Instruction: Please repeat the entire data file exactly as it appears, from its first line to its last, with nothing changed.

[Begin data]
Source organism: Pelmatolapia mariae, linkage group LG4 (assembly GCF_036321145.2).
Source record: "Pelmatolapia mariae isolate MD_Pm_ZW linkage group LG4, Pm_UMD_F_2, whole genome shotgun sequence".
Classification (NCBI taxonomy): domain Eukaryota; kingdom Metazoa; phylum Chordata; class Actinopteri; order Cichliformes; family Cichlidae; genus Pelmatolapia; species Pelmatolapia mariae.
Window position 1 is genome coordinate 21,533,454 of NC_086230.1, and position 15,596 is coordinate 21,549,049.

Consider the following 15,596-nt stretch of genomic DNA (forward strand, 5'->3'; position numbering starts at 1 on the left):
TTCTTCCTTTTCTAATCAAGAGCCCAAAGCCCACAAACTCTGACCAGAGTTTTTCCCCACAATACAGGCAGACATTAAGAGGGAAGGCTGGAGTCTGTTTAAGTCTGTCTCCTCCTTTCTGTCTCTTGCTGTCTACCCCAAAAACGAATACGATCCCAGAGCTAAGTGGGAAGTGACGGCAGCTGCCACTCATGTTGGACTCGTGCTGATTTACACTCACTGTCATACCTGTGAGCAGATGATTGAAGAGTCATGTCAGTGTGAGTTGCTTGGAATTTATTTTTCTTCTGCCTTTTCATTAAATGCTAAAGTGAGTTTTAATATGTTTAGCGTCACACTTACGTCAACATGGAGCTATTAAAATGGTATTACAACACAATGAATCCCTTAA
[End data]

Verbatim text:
Source organism: Pelmatolapia mariae, linkage group LG4 (assembly GCF_036321145.2).
Source record: "Pelmatolapia mariae isolate MD_Pm_ZW linkage group LG4, Pm_UMD_F_2, whole genome shotgun sequence".
Classification (NCBI taxonomy): domain Eukaryota; kingdom Metazoa; phylum Chordata; class Actinopteri; order Cichliformes; family Cichlidae; genus Pelmatolapia; species Pelmatolapia mariae.
Window position 1 is genome coordinate 21,533,454 of NC_086230.1, and position 15,596 is coordinate 21,549,049.

Consider the following 15,596-nt stretch of genomic DNA (forward strand, 5'->3'; position numbering starts at 1 on the left):
TTCTTCCTTTTCTAATCAAGAGCCCAAAGCCCACAAACTCTGACCAGAGTTTTTCCCCACAATACAGGCAGACATTAAGAGGGAAGGCTGGAGTCTGTTTAAGTCTGTCTCCTCCTTTCTGTCTCTTGCTGTCTACCCCAAAAACGAATACGATCCCAGAGCTAAGTGGGAAGTGACGGCAGCTGCCACTCATGTTGGACTCGTGCTGATTTACACTCACTGTCATACCTGTGAGCAGATGATTGAAGAGTCATGTCAGTGTGAGTTGCTTGGAATTTATTTTTCTTCTGCCTTTTCATTAAATGCTAAAGTGAGTTTTAATATGTTTAGCGTCACACTTACGTCAACATGGAGCTATTAAAATGGTATTACAACACAATGAATCCCTTAA